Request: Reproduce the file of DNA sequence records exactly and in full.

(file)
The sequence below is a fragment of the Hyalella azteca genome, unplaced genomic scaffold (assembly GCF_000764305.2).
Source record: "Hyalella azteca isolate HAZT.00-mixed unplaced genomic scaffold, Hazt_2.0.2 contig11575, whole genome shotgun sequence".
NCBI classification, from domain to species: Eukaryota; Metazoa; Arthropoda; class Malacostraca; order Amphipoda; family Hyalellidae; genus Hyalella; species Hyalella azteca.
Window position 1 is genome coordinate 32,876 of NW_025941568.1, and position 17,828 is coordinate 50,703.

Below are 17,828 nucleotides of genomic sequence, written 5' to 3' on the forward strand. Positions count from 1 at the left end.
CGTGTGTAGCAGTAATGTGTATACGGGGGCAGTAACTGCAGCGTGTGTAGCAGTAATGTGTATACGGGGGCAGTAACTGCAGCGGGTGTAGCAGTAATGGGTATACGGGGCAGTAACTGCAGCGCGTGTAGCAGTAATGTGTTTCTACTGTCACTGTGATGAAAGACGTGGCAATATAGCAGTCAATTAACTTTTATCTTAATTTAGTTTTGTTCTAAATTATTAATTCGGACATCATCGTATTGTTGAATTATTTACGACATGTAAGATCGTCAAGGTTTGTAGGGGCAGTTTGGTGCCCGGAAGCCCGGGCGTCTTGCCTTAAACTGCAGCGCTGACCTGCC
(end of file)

The sequence below is a fragment of the Hyalella azteca genome, unplaced genomic scaffold (assembly GCF_000764305.2).
Source record: "Hyalella azteca isolate HAZT.00-mixed unplaced genomic scaffold, Hazt_2.0.2 contig11575, whole genome shotgun sequence".
NCBI classification, from domain to species: Eukaryota; Metazoa; Arthropoda; class Malacostraca; order Amphipoda; family Hyalellidae; genus Hyalella; species Hyalella azteca.
Window position 1 is genome coordinate 32,876 of NW_025941568.1, and position 17,828 is coordinate 50,703.

Below are 17,828 nucleotides of genomic sequence, written 5' to 3' on the forward strand. Positions count from 1 at the left end.
CGTGTGTAGCAGTAATGTGTATACGGGGGCAGTAACTGCAGCGTGTGTAGCAGTAATGTGTATACGGGGGCAGTAACTGCAGCGGGTGTAGCAGTAATGGGTATACGGGGCAGTAACTGCAGCGCGTGTAGCAGTAATGTGTTTCTACTGTCACTGTGATGAAAGACGTGGCAATATAGCAGTCAATTAACTTTTATCTTAATTTAGTTTTGTTCTAAATTATTAATTCGGACATCATCGTATTGTTGAATTATTTACGACATGTAAGATCGTCAAGGTTTGTAGGGGCAGTTTGGTGCCCGGAAGCCCGGGCGTCTTGCCTTAAACTGCAGCGCTGACCTGCC